The question appeared with the modern internet and online studies three decades ago. The unequivocal answer is “yes,” a degree from a certified institution is fine. Ever-tighter, increasingly standardized and transparent rules, national and international, assure that the diplomas are recognized. So, if you are considering online studies, make sure that the institution you’re eyeing is certified. If it is, the degree or the qualification at the end of your studies will be good.
And yes, there is the follow-up: will employers see my online degree as equal to one issued by a brick-and-mortar school? There is no reason for it not to be. After all, most, if not all classical universities and colleges offer remote programs. They base online courses on the same curriculum as the one taught in classrooms. Again, standardization and certification ensure that.
Fine, but what about online diplomas from educational platforms vs. concrete universities and colleges? As a matter of fact, online studies offered by universities are also based on platforms. There are providers that offer the same platforms and curriculum commercially. Even at the risk of being repetitive: governments evaluate any study program before they certify it. We, the Online Business Academy provide certified under the British government and EU.
Graduates from our Business and IT & Computing programs receive qualification
Online Education Grows, Diversifies, and Gains Credibility
Online higher learning has moved far from the early days when some dubious schemes did taint the whole idea. And the idea of online studies is unarguably great. It opens the doors of higher learning for millions who would otherwise remain locked out.
Online education has grown robustly from the start. Not surprising, really. It is less complicated for students living in countries outside the European Union, the United States, and now also Great Britain. There is no need for visas, hunting for housing, insurance, commuting, and a host of other issues students must resolve for relocation. All those tasks are difficult, tricky, and expensive when tackled from distance.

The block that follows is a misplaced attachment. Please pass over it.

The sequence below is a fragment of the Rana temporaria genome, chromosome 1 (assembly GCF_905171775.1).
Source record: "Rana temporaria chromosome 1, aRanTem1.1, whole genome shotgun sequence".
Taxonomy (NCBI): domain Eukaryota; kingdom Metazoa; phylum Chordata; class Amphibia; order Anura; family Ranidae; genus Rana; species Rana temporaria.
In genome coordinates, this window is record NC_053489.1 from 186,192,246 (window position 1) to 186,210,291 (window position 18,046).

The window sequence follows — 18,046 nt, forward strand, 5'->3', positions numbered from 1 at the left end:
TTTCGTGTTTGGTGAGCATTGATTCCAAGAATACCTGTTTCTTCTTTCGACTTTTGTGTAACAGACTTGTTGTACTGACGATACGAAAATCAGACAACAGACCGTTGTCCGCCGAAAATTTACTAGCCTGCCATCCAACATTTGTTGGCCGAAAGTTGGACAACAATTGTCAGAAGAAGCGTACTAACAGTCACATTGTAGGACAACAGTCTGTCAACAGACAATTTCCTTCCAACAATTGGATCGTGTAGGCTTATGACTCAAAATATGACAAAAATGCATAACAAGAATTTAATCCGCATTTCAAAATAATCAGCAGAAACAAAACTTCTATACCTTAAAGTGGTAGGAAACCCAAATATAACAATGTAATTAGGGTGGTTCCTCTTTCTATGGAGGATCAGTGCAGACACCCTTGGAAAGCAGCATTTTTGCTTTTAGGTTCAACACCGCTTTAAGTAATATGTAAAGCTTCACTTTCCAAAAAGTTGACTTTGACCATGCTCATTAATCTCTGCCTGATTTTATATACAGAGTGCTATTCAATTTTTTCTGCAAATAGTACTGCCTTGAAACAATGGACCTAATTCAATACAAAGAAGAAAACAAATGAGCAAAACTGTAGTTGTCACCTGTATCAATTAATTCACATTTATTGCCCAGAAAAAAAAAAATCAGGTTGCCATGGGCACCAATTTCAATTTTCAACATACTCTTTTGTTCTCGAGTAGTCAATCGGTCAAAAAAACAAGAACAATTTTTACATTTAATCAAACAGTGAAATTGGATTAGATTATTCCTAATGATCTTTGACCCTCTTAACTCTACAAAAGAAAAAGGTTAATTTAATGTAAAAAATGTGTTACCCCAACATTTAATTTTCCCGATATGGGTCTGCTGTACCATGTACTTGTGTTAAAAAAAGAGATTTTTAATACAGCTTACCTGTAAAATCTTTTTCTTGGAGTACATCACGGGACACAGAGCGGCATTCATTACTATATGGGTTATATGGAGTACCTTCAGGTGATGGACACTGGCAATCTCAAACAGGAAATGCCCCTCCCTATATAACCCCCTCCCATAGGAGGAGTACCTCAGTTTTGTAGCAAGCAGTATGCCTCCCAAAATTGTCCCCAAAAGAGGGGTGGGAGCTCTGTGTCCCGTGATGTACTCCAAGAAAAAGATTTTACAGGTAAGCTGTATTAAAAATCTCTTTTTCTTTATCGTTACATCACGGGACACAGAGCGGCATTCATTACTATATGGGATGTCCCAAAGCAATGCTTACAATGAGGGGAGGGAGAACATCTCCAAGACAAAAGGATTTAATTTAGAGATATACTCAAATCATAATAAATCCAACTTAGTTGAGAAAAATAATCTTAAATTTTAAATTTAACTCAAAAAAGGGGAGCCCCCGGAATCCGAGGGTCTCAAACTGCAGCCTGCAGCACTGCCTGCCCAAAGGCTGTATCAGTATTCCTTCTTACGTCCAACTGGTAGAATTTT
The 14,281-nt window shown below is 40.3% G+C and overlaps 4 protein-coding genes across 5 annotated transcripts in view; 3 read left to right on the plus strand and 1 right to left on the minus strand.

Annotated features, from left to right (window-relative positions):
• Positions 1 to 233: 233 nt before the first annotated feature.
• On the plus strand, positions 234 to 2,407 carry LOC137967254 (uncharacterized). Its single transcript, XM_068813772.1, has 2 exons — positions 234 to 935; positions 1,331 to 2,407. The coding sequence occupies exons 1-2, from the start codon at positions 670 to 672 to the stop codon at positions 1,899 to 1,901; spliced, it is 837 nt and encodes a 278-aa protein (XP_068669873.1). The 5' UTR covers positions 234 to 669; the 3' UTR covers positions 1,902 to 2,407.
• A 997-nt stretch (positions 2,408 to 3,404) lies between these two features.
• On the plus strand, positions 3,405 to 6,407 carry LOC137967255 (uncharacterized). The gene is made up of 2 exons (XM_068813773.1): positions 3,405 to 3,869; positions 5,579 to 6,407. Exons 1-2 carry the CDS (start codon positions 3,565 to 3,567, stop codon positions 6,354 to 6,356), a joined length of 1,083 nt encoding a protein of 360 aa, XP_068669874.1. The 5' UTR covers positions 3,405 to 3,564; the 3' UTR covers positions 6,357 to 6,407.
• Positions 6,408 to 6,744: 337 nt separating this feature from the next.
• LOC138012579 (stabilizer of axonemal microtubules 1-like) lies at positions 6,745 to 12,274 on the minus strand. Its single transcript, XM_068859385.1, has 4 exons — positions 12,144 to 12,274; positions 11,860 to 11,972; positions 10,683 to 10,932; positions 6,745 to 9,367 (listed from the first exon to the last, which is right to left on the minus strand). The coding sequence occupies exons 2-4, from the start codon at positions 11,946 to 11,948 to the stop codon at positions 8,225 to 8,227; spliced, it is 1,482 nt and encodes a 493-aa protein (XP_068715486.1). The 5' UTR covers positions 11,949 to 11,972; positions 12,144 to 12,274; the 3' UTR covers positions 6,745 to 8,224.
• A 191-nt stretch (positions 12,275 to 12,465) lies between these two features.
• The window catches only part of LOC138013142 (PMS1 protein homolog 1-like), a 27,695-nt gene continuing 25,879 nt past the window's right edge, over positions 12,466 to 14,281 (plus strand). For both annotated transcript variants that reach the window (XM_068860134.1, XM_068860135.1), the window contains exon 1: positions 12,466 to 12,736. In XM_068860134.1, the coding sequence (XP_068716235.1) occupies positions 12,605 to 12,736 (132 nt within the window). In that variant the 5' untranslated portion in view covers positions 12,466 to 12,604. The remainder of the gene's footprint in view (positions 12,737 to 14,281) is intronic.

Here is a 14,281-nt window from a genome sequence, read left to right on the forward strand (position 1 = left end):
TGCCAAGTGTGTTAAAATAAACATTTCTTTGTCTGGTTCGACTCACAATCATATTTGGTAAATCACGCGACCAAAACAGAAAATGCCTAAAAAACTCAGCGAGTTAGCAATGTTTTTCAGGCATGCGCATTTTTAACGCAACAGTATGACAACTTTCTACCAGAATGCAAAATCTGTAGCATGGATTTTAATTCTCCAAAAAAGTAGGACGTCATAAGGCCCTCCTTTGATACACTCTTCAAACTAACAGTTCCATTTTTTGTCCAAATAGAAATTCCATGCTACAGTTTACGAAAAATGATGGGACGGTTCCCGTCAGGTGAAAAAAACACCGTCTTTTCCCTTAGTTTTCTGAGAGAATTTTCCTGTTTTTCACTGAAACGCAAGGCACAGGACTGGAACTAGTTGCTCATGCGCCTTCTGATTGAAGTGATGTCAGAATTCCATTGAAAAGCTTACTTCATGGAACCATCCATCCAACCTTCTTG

Even without all that, online studying is far more affordable than classical. And it is a particularly attractive option for people who work to support themselves. In other words, for somewhat older people who already work but want better opportunities through a degree or a qualification. They can schedule their learning around their immovable commitments.
The Covid-19 pandemic forced a massive burst to the expansion and its effects will yet be evaluated. Doubtlessly, classical studying will return after we defeat the coronavirus. It is, however, already clear: the necessity of distancing dictated a rapid development of remote learning tools that will remain. It is also certain to have a sobering effect on skeptics by inertia. More precisely, on those among students, professors, and employers who balked at remote studies and online degrees, but aren’t sure exactly why.